Going Dutch

Dutch architecture is characterized by a variety of elements—red roofs, gables, slender spires, belfries and vanes, among others. It is an intimate, human architecture, arising out of its people's daily lives, according to www.historyofholland.com.

The geography and surroundings of Holland, which is part of the Netherlands, have influenced its architectural style, gaining inspiration from canal systems and towering windmills. The history of its people and development of its cities also were major factors in its architectural development.

During the thirteenth century, Holland's cities prospered, receiving revenue from river commerce and markets, overseas trading and other industries. Its most prosperous cities became members of the Hanseatic League, a trading alliance of northern European cities that established the long-continuing commercial relationship between Holland and England.

During the fifteenth century, dissension and war caused Holland's cities to be ejected from the Hanseatic League, but the country continued to prosper through its trade. However, when Holland's provinces came under the control of the Dukes of Burgundy, cities were heavily taxed and oppressed. By the first half of the sixteenth century, the Dutch were ruled by King Philip II of Spain, whose leadership led to persecution and violence. William the Silent led the Dutch people in a revolt, leading to the Eighty Years' War and, eventually, the founding of the Dutch Republic.

Commercial welfare increased during the seventeenth century and the Dutch gained many naval victories. However, Holland's fortunes began to decline as England's fortunes increased, and it is said Holland's greatest days came to a close in 1689, when William the III was elected to the English throne.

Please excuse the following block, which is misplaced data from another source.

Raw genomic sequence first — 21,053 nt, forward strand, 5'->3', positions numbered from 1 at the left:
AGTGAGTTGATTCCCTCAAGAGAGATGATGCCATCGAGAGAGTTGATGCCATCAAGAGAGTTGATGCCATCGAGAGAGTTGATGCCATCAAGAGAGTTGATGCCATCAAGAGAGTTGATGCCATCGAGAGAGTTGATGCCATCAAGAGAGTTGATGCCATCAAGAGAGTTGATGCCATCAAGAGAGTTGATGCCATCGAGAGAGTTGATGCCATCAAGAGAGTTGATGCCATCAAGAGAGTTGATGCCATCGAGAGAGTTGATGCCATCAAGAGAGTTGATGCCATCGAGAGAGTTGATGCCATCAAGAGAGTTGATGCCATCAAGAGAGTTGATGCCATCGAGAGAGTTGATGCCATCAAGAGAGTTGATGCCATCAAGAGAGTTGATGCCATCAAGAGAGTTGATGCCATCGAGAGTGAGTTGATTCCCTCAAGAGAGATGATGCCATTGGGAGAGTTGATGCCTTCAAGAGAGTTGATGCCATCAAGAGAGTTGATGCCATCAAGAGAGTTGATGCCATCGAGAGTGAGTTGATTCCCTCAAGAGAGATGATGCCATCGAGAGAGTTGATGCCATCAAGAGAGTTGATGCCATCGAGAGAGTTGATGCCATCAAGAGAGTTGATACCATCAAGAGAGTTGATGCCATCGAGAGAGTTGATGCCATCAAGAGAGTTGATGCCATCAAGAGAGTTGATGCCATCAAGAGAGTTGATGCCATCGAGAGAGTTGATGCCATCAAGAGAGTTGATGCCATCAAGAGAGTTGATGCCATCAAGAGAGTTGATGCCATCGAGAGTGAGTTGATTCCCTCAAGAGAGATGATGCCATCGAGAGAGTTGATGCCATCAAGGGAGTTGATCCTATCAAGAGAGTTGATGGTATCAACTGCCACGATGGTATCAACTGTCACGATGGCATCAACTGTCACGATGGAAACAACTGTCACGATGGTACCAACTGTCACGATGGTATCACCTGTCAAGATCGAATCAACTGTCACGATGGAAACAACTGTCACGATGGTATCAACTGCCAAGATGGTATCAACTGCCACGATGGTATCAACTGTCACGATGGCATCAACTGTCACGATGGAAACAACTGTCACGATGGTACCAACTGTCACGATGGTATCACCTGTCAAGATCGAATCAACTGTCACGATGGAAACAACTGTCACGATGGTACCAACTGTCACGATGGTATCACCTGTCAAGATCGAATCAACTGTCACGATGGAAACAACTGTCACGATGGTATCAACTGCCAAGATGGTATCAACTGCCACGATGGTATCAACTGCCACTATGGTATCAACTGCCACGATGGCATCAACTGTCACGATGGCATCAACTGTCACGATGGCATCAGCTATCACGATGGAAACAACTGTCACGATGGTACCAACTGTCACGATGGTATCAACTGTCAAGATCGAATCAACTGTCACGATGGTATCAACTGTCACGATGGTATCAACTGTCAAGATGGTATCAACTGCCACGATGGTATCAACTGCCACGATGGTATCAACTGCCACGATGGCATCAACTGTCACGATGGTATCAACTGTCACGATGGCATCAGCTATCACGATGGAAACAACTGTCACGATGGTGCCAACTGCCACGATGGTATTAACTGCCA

Throughout this history, Dutch architecture emerged and evolved. Early Dutch secular architecture reflects late Gothic style, as seen in its civic buildings. For example, the Town Hall at Middleburg boasts a stone building with detail, sculpted figures, sunk paneling, turrets and tiers of dormers.

The Dutch interpretation of Gothic architecture involved the use of bricks. Because the bricks were not as easily molded as stone, ornamental opportunities were limited. Detail had to be simplified and adapted, leading to the Dutch transitional Renaissance style as seen in its public buildings and churches.

Not much of Dutch Medieval architecture has survived; the buildings that have survived date to the late fifteenth and early sixteenth centuries. Features include paneling, surface decoration (using brickwork), arched window heads ornamented with tracery, circular brick turrets and conical roofs, and stepped gables with pinnacles rising from the copings.

Although Gothic residential buildings may be scarce in Holland, there are many existing residential buildings constructed during the transitional period from gothic to Renaissance. Rows of narrow, high houses feature unique and picturesque gables.

The seventeenth century brought the desire to employ purer forms of Renaissance art in architecture. However, the severe classic ideas, such as uniformity and symmetry, never quite took hold.

French architecture influenced Dutch architecture during the 18th century. By 1830, architects favored the castles and cathedrals of the Gothic period, and various Neo-Gothic churches were built in Holland, featuring pointed windows with tracery, pinnacles and strong, vertical lines.

The 20th century brought modern architecture, employing steel and glass. These modern structures and the playful, quaint architecture of Holland's past have been able to co-exist seamlessly, providing a rich architectural view.

This Web exclusive information is a supplement to A Dutch design.